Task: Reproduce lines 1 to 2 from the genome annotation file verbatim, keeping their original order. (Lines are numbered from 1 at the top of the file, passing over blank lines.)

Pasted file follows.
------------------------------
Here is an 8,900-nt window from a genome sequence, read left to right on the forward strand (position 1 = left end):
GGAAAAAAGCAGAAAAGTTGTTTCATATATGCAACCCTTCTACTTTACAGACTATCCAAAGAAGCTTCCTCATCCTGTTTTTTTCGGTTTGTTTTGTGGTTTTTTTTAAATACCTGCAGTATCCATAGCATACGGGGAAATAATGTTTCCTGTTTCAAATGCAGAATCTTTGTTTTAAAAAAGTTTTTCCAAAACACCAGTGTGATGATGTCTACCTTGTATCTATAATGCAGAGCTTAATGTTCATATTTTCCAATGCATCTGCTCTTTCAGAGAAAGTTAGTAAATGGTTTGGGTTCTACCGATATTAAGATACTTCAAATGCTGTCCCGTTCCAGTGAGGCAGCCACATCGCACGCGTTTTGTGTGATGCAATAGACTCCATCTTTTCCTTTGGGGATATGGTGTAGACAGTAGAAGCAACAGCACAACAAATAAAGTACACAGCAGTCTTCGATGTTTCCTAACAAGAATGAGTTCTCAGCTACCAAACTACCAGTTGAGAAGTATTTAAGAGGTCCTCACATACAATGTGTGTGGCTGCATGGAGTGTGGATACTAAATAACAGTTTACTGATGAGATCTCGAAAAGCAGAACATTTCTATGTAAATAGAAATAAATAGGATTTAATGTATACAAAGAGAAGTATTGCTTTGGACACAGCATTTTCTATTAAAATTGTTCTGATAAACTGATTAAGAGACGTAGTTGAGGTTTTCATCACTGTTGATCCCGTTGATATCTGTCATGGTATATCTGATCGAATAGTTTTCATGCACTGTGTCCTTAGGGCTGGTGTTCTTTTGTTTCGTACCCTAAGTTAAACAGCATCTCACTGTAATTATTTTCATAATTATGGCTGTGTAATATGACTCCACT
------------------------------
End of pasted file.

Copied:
Here is an 8,900-nt window from a genome sequence, read left to right on the forward strand (position 1 = left end):
GGAAAAAAGCAGAAAAGTTGTTTCATATATGCAACCCTTCTACTTTACAGACTATCCAAAGAAGCTTCCTCATCCTGTTTTTTTCGGTTTGTTTTGTGGTTTTTTTTAAATACCTGCAGTATCCATAGCATACGGGGAAATAATGTTTCCTGTTTCAAATGCAGAATCTTTGTTTTAAAAAAGTTTTTCCAAAACACCAGTGTGATGATGTCTACCTTGTATCTATAATGCAGAGCTTAATGTTCATATTTTCCAATGCATCTGCTCTTTCAGAGAAAGTTAGTAAATGGTTTGGGTTCTACCGATATTAAGATACTTCAAATGCTGTCCCGTTCCAGTGAGGCAGCCACATCGCACGCGTTTTGTGTGATGCAATAGACTCCATCTTTTCCTTTGGGGATATGGTGTAGACAGTAGAAGCAACAGCACAACAAATAAAGTACACAGCAGTCTTCGATGTTTCCTAACAAGAATGAGTTCTCAGCTACCAAACTACCAGTTGAGAAGTATTTAAGAGGTCCTCACATACAATGTGTGTGGCTGCATGGAGTGTGGATACTAAATAACAGTTTACTGATGAGATCTCGAAAAGCAGAACATTTCTATGTAAATAGAAATAAATAGGATTTAATGTATACAAAGAGAAGTATTGCTTTGGACACAGCATTTTCTATTAAAATTGTTCTGATAAACTGATTAAGAGACGTAGTTGAGGTTTTCATCACTGTTGATCCCGTTGATATCTGTCATGGTATATCTGATCGAATAGTTTTCATGCACTGTGTCCTTAGGGCTGGTGTTCTTTTGTTTCGTACCCTAAGTTAAACAGCATCTCACTGTAATTATTTTCATAATTATGGCTGTGTAATATGACTCCACT